using NESSUS to prepare for PenTest Sec. Audit

Has anyone used Nessus PF ( as a tool to run a self audit preparing for a PenTest Audit?
I wanted to get your opinion on the tool and if it was useful preparing for a PenTest Audit?


Nessus is mostly used for information security systems audits (of the
vulnerability assessment one-shot type e.g. OCTAVE Allegro ; or
possibly the on-going vulnerability management type e.g. NIST SP
800-30). It is not useful for external, unauthenticated scans or
black-box "pen-tests".

Nessus works best when given credentials so that it can authenticate
to systems or network devices.

Many of the plugins for Nessus are in a specific language (NASL) and
have been imported for use in the open-source vulnerability assessment
scanner, OpenVAS. If you are going to check out OpenVAS, I suggest you
get the guest VM and load it with ESXi, VMware Workstation/Server,
VirtualBox, or VirtualPC. It's also mainly used for credentialed

If you are looking for external, "black-box" vulnerability assessments
or on-going vulnerability management -- I suggest that you check out
Qualys QualysGuard (QG) or Rapid7 NeXpose. An alternative to Nessus
for credentialed scans would be nCircle IP360 (just to complete this
market space, although certain US-Gov/DoD sites use Lumension/Harris
Stat instead). For web applications, you will need to add a specific
sort of scanner, such as HP WebInspect, as well as some open-source
tools to determine exploitability (e.g. Wapiti, Grabber, OWASP Zed
Attack Proxy, XSSer, sqlmap, etc). This web application security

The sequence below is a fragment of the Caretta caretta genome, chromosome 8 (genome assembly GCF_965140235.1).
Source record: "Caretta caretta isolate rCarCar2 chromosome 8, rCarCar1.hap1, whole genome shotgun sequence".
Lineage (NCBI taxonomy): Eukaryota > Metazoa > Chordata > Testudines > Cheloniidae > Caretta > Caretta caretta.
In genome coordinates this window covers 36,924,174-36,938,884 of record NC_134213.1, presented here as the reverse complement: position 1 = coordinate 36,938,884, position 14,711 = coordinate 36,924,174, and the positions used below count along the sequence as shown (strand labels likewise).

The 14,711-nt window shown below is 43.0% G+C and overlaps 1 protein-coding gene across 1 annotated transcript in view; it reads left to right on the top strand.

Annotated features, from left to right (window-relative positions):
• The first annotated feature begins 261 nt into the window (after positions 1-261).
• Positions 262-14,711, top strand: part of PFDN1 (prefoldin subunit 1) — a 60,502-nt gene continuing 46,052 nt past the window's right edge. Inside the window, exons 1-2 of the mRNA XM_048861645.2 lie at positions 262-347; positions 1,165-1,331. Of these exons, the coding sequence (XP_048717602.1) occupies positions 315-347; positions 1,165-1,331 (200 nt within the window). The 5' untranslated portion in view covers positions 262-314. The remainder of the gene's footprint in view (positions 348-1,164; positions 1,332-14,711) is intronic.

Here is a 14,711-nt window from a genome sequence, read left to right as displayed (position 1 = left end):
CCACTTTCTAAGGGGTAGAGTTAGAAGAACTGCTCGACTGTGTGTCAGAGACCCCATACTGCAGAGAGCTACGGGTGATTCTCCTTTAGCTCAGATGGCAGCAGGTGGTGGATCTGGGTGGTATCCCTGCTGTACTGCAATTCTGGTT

scanner would be in addition to Qulays QG and OpenVAS/Nessus. While
many "network" vulnerability scanners claim to find issues such as SQL
injection -- in reality they do not actually do so to any degree of
completeness (for more information, see the and scanner benchmarks, or run them for yourself).

If you are looking for penetration-testing, this cannot be done with a
single tool, or even multiple tools. You need strong people with a
good track record of experience in penetration-testing. I have seen a
few shops run some free tools (e.g. Cain & Abel) along with some
commercial tools (e.g. Paterva Maltego, Metasploit Pro, Core Impact,
and Burp Suite Professional), with some added open-source tools (e.g.
BackTrack 5 and the Social Engineering Toolkit). WiFi
penetration-testing is often done with two USB Alfa Networks cards and
a guest VM, such as Immunity Security's SILICA. However, depending on
your industry vertical and/or specific requirements -- you'll want a
custom pen-test that will involve strategy consulting and
threat-modeling beforehand. I don't recommend trying to do this on
your own.

If you do want to attempt pen-testing on your own, I recommend the
BlackHat conference official training for Maltego and Burp Suite
Professional, in addition to deep technical knowledge of all of the
modules and features available in BackTrack and the Metasploit
Framework (the new NoStach Press book on Metasploit -- and the less
useful but handy Packt Publishing book on BackTrack Penetration
Testing -- would be a good start).